Republicans are well positioned to take the House in 2022 Although we don’t yet know the winners of some House races, we can already look ahead to the 2022 midterms and see a fairly straightforward path for the GOP to capture the House. Midterm elections historically go well for the party that’s not in the White House, and the out-of-power party is especially likely to do well in the House, since every seat is up for election.
Since the end of World War II, the presidential party has lost an average of 27 House seats in midterm elections, as the chart below shows. No matter how many seats Democrats end up with after 2020’s election — at this point, they will probably end up somewhere in the low 220s — a loss of that magnitude would easily be enough for Republicans to retake the House.
The recent history of midterms in a Democratic president’s first term seems especially promising for the GOP, too. Following Bill Clinton’s election in 1992, Democrats lost more than 50 seats in 1994, and after Barack Obama won the presidency in 2008, Democrats lost more than 60 seats.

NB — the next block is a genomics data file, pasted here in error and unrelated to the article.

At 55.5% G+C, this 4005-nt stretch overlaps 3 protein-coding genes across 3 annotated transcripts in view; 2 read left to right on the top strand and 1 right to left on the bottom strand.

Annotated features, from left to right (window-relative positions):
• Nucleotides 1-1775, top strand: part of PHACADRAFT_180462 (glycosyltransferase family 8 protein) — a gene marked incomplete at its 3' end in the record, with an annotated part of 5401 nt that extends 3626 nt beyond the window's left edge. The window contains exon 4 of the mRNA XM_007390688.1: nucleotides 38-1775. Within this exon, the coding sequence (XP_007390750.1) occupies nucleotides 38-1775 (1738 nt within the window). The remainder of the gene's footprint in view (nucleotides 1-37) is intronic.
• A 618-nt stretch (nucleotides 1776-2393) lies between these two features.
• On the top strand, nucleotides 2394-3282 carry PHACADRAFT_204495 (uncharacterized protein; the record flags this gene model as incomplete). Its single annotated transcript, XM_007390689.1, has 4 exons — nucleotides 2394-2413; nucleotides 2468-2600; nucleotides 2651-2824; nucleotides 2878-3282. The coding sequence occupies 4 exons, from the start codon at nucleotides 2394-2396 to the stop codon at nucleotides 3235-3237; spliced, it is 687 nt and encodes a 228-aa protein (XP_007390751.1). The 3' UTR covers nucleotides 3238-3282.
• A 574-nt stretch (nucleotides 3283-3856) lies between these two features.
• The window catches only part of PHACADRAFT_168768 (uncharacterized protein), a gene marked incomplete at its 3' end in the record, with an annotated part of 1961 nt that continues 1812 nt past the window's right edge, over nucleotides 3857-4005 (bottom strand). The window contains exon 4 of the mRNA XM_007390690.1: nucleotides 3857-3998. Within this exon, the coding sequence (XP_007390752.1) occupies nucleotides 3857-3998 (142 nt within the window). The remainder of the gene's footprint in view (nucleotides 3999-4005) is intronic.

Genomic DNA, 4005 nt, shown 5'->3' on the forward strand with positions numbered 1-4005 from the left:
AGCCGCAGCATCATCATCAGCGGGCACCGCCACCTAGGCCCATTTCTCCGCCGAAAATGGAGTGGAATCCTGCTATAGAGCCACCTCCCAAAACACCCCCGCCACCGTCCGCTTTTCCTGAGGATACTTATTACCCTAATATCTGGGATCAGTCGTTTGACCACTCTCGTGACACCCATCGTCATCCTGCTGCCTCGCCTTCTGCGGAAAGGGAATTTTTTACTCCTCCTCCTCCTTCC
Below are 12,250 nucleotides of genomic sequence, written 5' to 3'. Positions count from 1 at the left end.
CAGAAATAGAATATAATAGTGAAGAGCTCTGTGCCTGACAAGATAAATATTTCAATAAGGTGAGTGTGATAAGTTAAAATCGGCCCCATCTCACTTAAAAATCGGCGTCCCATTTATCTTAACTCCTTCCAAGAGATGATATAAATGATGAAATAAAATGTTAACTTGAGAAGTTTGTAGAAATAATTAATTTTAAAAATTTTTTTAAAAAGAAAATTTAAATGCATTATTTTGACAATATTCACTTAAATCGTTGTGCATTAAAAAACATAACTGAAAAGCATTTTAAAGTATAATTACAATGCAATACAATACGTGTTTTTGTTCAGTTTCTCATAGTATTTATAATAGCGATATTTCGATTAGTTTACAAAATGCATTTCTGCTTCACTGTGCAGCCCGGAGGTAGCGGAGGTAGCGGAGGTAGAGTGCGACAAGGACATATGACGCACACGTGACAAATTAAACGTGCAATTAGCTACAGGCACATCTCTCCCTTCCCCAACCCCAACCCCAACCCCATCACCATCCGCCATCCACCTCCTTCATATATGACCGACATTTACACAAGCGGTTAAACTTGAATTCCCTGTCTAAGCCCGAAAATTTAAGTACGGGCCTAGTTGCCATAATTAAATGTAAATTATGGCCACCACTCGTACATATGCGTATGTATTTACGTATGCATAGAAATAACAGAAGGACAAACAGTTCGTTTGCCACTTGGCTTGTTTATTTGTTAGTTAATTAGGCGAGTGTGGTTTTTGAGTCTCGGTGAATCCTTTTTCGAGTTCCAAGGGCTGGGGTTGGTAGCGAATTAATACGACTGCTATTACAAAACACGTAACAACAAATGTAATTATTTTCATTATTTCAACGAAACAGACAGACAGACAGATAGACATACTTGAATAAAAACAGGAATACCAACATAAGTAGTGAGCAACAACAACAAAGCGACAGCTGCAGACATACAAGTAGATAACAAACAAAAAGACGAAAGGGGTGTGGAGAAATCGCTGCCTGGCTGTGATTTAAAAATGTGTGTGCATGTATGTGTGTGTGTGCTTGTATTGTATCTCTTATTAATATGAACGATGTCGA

If Democrats had added five to 10 seats this year, they could have survived a 20-seat loss in the midterms. Instead, Republicans will probably need to win fewer than 10 seats to gain a slender majority in 2022.
On top of this, Republicans could very well benefit from the new district lines that will be drawn ahead of the 2022 midterm elections. The GOP is set to fully control redistricting for about two-fifths of all House seats, while Democrats will only hold sway over one-tenth of them, with the remaining seats are in states with divided governments or where redistricting is done by a commission system.
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